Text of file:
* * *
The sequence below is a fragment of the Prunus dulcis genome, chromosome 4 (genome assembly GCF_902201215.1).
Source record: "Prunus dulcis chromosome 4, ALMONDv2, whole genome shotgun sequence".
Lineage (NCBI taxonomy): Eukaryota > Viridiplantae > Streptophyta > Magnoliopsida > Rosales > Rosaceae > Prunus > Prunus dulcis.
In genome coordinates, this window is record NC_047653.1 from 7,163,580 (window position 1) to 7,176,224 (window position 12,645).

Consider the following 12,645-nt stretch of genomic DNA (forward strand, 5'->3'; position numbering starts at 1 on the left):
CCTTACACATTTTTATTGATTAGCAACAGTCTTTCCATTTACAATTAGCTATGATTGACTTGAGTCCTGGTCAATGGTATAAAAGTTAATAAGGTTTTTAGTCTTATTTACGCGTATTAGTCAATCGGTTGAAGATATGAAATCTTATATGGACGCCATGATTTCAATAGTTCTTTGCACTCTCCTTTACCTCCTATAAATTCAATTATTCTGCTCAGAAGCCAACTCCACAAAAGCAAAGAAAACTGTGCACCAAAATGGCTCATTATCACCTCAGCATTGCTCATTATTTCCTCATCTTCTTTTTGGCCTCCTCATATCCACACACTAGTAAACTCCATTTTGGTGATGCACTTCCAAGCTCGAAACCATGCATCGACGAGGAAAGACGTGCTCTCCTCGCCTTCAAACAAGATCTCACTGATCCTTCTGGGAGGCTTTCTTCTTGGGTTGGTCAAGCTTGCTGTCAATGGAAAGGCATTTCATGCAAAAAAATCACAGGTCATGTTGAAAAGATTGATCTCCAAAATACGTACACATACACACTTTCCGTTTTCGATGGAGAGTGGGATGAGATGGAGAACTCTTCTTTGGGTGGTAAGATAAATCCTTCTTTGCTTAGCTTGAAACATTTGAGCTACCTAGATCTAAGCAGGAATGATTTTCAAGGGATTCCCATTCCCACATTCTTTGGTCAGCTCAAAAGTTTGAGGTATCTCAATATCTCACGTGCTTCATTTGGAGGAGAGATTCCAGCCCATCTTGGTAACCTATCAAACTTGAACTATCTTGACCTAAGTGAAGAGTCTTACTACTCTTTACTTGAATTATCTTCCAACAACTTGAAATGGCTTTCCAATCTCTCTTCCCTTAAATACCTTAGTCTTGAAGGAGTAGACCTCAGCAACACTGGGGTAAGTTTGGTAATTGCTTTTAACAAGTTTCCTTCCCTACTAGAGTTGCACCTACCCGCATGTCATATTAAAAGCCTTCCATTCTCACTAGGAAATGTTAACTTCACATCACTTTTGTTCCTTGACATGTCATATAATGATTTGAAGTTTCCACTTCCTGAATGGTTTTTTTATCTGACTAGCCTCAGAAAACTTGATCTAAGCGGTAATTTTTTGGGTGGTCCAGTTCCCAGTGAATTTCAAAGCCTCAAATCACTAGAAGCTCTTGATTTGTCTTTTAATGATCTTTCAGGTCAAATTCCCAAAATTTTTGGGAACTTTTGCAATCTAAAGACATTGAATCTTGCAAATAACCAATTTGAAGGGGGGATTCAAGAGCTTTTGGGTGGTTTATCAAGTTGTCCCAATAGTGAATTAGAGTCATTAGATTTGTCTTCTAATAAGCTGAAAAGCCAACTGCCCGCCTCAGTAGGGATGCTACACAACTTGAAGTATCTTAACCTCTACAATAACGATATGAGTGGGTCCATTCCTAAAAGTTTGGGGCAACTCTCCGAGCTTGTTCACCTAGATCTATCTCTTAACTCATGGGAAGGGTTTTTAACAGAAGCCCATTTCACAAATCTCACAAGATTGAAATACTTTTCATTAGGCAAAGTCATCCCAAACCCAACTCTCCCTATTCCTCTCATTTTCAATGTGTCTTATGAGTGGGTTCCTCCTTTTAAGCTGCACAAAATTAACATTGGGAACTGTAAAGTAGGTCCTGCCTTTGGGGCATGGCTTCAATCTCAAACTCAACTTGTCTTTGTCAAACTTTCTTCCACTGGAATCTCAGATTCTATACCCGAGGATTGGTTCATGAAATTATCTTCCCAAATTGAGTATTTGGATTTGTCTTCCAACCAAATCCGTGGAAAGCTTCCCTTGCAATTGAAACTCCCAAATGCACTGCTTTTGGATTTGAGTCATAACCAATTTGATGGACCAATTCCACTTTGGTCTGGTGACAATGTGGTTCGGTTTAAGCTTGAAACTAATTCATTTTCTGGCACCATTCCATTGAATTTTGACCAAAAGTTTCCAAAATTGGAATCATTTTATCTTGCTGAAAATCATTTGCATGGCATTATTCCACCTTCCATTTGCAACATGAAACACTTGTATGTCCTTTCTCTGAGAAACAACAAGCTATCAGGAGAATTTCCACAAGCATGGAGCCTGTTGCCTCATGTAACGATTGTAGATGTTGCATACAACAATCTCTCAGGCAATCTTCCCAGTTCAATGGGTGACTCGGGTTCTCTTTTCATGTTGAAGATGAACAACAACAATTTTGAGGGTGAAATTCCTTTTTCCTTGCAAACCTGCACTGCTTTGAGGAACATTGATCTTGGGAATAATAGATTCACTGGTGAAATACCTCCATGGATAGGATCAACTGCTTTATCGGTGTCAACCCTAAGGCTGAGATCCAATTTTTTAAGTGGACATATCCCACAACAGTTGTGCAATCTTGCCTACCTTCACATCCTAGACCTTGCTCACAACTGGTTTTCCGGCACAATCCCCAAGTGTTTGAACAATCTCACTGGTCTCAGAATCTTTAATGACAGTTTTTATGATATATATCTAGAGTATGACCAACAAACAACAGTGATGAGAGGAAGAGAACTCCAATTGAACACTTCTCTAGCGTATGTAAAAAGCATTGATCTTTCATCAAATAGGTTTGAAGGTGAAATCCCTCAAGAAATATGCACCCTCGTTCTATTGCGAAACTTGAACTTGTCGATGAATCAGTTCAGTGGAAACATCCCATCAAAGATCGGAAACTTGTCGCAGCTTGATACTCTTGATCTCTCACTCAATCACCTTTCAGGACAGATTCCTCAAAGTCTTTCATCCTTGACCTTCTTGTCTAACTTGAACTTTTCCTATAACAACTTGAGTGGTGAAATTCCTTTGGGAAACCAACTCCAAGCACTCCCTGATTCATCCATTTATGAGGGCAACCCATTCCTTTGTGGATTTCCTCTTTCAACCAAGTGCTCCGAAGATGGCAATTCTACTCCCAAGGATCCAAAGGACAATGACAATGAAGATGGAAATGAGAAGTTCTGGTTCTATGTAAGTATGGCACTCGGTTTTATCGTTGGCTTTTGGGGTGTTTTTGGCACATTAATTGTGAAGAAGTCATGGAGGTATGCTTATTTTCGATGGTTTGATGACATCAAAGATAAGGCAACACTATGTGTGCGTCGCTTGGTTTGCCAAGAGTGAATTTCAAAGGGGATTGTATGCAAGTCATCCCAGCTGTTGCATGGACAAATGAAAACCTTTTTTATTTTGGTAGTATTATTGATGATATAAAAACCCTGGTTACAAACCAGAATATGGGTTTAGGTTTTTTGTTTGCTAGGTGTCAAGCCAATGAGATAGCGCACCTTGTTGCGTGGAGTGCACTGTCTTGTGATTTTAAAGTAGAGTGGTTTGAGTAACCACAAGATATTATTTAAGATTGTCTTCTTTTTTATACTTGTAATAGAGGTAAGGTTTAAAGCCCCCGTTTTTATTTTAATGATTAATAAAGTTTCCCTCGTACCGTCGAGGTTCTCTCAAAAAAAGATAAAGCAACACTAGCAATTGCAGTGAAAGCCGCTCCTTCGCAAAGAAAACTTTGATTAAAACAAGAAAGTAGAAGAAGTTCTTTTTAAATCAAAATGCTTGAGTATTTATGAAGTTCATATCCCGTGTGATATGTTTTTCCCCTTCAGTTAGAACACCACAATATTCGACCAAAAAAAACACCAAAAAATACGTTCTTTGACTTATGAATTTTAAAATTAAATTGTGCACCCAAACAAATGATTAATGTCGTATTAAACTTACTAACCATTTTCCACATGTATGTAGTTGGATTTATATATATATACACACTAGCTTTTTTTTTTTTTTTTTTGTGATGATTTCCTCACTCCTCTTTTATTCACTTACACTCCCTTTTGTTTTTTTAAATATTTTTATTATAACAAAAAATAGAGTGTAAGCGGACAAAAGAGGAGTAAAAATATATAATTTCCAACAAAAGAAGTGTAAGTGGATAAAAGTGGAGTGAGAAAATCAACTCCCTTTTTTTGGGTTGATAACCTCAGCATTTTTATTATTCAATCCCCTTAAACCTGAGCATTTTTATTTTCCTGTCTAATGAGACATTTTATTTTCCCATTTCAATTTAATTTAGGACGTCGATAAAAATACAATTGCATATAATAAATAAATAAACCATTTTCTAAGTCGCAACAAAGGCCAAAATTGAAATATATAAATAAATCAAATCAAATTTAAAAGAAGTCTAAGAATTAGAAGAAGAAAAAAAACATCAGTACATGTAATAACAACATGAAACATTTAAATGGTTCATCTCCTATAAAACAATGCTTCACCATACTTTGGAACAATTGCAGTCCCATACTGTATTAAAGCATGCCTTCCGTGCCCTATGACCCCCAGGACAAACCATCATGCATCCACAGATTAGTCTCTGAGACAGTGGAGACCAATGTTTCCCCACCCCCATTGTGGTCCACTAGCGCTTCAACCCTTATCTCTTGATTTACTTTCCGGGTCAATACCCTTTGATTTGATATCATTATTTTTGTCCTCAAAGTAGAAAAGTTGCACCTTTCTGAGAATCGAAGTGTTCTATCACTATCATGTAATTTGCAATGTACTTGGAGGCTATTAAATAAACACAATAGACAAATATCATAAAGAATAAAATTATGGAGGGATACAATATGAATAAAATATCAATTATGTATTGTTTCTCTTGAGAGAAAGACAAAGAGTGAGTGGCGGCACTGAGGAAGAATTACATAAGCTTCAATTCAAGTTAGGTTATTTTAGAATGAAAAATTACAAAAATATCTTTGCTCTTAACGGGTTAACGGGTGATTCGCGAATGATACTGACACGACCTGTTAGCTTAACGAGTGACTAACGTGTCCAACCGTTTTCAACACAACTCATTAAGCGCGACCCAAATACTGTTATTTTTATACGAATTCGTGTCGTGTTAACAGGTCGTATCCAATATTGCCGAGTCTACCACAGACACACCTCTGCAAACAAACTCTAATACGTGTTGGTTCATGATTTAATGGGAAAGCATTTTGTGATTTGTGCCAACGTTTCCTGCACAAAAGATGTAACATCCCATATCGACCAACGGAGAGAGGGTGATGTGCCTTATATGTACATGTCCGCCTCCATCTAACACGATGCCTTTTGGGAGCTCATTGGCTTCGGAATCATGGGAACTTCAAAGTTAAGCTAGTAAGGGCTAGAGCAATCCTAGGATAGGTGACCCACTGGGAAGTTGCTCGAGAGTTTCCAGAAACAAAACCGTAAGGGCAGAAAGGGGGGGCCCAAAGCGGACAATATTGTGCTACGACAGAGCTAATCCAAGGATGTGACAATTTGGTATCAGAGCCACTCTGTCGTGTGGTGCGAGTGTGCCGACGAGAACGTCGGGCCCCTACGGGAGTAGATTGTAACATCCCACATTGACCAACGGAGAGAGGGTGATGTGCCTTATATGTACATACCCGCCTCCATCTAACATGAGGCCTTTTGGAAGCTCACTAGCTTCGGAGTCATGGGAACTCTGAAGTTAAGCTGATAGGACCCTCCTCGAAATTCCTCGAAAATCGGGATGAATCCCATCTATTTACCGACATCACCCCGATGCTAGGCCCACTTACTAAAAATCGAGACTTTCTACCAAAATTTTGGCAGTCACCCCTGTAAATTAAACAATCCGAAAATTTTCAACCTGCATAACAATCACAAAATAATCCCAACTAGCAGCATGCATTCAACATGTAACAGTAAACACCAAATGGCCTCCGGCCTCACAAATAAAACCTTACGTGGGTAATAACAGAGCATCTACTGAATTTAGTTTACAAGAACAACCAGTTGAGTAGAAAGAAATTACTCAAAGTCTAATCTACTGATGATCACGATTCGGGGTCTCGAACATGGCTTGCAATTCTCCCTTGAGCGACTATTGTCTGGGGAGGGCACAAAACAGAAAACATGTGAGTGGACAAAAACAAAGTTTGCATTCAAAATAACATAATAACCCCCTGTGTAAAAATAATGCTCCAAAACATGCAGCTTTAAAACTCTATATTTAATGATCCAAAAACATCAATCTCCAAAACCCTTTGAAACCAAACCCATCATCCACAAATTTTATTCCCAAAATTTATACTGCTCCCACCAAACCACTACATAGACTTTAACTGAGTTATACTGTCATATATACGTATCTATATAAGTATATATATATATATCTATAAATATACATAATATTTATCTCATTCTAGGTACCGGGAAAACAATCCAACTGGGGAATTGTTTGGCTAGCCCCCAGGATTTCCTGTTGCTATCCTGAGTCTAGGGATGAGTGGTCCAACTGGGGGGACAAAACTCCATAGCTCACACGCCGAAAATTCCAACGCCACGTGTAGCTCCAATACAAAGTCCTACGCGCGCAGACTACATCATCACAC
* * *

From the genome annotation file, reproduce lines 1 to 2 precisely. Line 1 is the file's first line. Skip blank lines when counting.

The sequence below is a fragment of the Prunus dulcis genome, chromosome 4 (genome assembly GCF_902201215.1).
Source record: "Prunus dulcis chromosome 4, ALMONDv2, whole genome shotgun sequence".